In 2004, Christina and I were invited to attend a session of the Children’s Literature New England conference held in Williamstown, at which Sendak was the guest of honor and was interviewed on stage by Gregory Maguire. The story of the aborted Hobbit came up. Sendak spoke with indignation about what had happened, but Christina and I knew that what he recalled didn’t match the archival evidence. Of course, it may be that Sendak misremembered, or that he recalled only what he had been told by Houghton Mifflin; it may be that their account was garbled, or altered to make it less displeasing to an important illustrator; or it may be that Sendak’s ‘wood-elves’ drawing was thought so poor by publishers’ intermediaries that it was deliberately withheld from the author – who, after all, had already illustrated The Hobbit himself. Sendak’s drawing of Bilbo and Gandalf appears to have been done quickly, perhaps under pressure to produce an overdue sample. I wonder if Sendak was ever fully invested in the project – it would be interesting to see what he wrote or drew in his working copy of The Hobbit, as a gauge of his dedication.
When Sendak was approached by Houghton Mifflin about The Hobbit at the beginning of 1964, Where the Wild Things Are had just been published, though it had not yet won the Caldecott Medal. Sendak had received four Caldecott Honor awards, so was already an illustrator of some repute. The cachet of a Caldecott Medal (announced in March 1964 and accepted by Sendak in June) changed the game dramatically. Although Sendak thought that work on The Hobbit would take only two years, three went by before he produced trial art. In the meantime, he illustrated several other books. He never lacked for projects, and after Where the Wild Things Are became enormously popular, he had enough financial security that, having illustrated so many books by others, he was eager to assert, in a way greater than he already had, his own preferences and taste.
At any rate, in 1964 the editors at Houghton Mifflin probably had Where the Wild Things Are particularly in mind, at least as proof that Sendak could handle a tale of ‘there and back again’, if a very short tale compared to Tolkien’s book. It was Sendak’s most ambitious and most impressive work to that date, though in some respects a development of his most common style, influenced by comic strips and cartoons. But he had also made some increasingly sophisticated and very successful ink drawings, based on nineteenth-century illustrations, an influence already at the beginning of his career. Many of these appeared in the Little Bear series by Else Holmelund Minarik, which began in 1957. By the time he made his Hobbit specimen, Sendak had done elaborate pen work for (among others) a 1966 collection of stories by Isaac Bashevis Singer, George Macdonald’s The Golden Key in 1967 (another near-connection with Tolkien, who had been asked to write the introduction but bowed out, transforming his work into Smith of Wootton Major), and, also in 1967, Sendak’s own Higglety Pigglety Pop!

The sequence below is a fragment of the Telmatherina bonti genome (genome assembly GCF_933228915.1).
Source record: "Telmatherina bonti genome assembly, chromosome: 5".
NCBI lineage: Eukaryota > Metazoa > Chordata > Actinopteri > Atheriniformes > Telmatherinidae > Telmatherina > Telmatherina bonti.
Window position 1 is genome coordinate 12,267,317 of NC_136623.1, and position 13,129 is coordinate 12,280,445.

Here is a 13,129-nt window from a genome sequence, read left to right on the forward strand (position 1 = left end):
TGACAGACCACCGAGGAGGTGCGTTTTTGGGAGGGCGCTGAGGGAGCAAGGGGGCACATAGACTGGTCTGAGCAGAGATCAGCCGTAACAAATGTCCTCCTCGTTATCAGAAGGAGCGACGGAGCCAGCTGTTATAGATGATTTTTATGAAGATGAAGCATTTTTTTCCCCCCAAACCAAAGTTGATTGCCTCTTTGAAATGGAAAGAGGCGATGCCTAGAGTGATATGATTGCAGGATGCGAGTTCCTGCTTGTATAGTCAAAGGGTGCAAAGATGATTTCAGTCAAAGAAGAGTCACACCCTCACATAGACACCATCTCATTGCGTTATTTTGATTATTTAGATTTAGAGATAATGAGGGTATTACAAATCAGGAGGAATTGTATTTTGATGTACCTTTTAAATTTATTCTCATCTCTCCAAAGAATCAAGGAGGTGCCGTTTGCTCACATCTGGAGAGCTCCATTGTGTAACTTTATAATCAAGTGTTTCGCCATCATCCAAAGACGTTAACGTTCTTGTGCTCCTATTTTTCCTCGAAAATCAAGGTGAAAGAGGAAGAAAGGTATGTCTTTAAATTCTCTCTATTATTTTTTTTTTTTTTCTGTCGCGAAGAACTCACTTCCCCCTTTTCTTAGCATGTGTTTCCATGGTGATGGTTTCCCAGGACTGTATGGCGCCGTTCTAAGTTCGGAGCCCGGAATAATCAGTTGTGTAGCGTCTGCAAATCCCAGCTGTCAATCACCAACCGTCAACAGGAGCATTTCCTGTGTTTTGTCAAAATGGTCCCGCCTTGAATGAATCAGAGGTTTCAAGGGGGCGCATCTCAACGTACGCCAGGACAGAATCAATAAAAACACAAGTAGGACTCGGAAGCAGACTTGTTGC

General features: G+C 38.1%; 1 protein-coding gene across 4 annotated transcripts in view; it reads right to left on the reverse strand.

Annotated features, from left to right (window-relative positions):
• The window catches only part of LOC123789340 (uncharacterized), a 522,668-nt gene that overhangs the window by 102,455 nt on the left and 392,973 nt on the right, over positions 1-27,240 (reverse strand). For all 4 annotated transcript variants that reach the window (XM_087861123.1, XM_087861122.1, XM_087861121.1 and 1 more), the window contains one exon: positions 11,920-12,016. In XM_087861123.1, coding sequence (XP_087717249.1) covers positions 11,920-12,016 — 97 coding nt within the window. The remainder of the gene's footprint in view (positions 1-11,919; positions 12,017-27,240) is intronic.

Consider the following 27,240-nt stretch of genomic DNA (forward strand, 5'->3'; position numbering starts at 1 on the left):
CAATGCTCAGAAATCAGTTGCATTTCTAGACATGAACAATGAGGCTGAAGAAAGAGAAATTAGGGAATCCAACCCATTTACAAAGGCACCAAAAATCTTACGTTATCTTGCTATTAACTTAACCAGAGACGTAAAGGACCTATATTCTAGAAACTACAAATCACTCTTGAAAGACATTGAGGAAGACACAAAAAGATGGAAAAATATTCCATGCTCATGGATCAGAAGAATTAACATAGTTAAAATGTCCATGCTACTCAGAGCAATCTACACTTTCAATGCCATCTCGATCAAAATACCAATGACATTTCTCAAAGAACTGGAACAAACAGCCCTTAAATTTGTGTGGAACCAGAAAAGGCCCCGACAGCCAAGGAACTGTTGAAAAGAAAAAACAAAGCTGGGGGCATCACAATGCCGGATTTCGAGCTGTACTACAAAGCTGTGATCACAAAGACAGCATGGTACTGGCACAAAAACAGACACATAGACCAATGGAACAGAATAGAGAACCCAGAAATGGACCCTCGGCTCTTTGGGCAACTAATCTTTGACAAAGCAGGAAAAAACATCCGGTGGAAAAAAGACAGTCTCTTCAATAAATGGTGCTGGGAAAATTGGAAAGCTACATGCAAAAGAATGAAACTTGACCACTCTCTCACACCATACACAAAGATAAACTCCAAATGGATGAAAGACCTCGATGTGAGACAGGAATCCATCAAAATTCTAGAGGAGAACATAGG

His Hobbit specimen suggests that he would have illustrated Tolkien’s book in this vein. Would his more developed drawings – especially his very accomplished pictures for The Juniper Tree and Other Tales from Grimm (1973) – been to Tolkien’s liking? Maybe so, if Sendak had paid attention to Tolkien’s descriptions and visual clues, and if his art was not too outlandish. Tolkien wrote, concerning Virgil Finlay’s sample art for The Hobbit: ‘as long (as seems likely) he will leave humour to the text and pay reasonable attention to what the text says, I shall I expect be quite happy’. And also: ‘With regard to the “redressed” American Hobbit, I am inclined to let Houghton Mifflin get on with it according to their own taste.’ I have no doubt that Sendak too would have been allowed to ‘get on with it’, in some mutually agreeable form. But he never returned to The Hobbit after recovering from his heart attack. Christina and I have found nothing in publishers’ archives to explain why. It may be, as Sendak’s fame continued to grow, that Houghton Mifflin ultimately couldn’t afford him, or that he became more interested (he certainly became more involved, and was very skilled) in designing for theatre and opera. In any event, as Sendak said in his speech accepting the Hans Christian Andersen Medal in April 1970, his ‘passion for making books’ had given him ‘a distinct vision’ of what he wanted his books to be, ‘a vision difficult to verbalize. I am now in search of a form more purely and essentially my own.’ If Sendak had illustrated The Hobbit, I’m sure the result would have been worth seeing, if probably not the masterpiece above all masterpieces that Tony DiTerlizzi predicted.
* My article was published in the March 2013 issue.